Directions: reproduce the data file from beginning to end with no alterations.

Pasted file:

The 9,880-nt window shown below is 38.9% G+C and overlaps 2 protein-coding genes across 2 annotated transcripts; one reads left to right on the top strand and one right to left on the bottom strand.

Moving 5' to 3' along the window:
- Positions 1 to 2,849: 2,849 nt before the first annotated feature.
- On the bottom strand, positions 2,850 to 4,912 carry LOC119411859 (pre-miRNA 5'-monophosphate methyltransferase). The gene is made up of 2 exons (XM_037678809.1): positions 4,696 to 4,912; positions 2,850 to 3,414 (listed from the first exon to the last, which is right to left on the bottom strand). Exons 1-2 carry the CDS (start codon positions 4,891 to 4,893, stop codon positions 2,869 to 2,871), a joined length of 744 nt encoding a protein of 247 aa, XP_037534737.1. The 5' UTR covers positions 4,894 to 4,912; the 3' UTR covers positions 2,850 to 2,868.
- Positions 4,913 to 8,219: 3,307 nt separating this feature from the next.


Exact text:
The 9,880-nt window shown below is 38.9% G+C and overlaps 2 protein-coding genes across 2 annotated transcripts; one reads left to right on the top strand and one right to left on the bottom strand.

Moving 5' to 3' along the window:
- Positions 1 to 2,849: 2,849 nt before the first annotated feature.
- On the bottom strand, positions 2,850 to 4,912 carry LOC119411859 (pre-miRNA 5'-monophosphate methyltransferase). The gene is made up of 2 exons (XM_037678809.1): positions 4,696 to 4,912; positions 2,850 to 3,414 (listed from the first exon to the last, which is right to left on the bottom strand). Exons 1-2 carry the CDS (start codon positions 4,891 to 4,893, stop codon positions 2,869 to 2,871), a joined length of 744 nt encoding a protein of 247 aa, XP_037534737.1. The 5' UTR covers positions 4,894 to 4,912; the 3' UTR covers positions 2,850 to 2,868.
- Positions 4,913 to 8,219: 3,307 nt separating this feature from the next.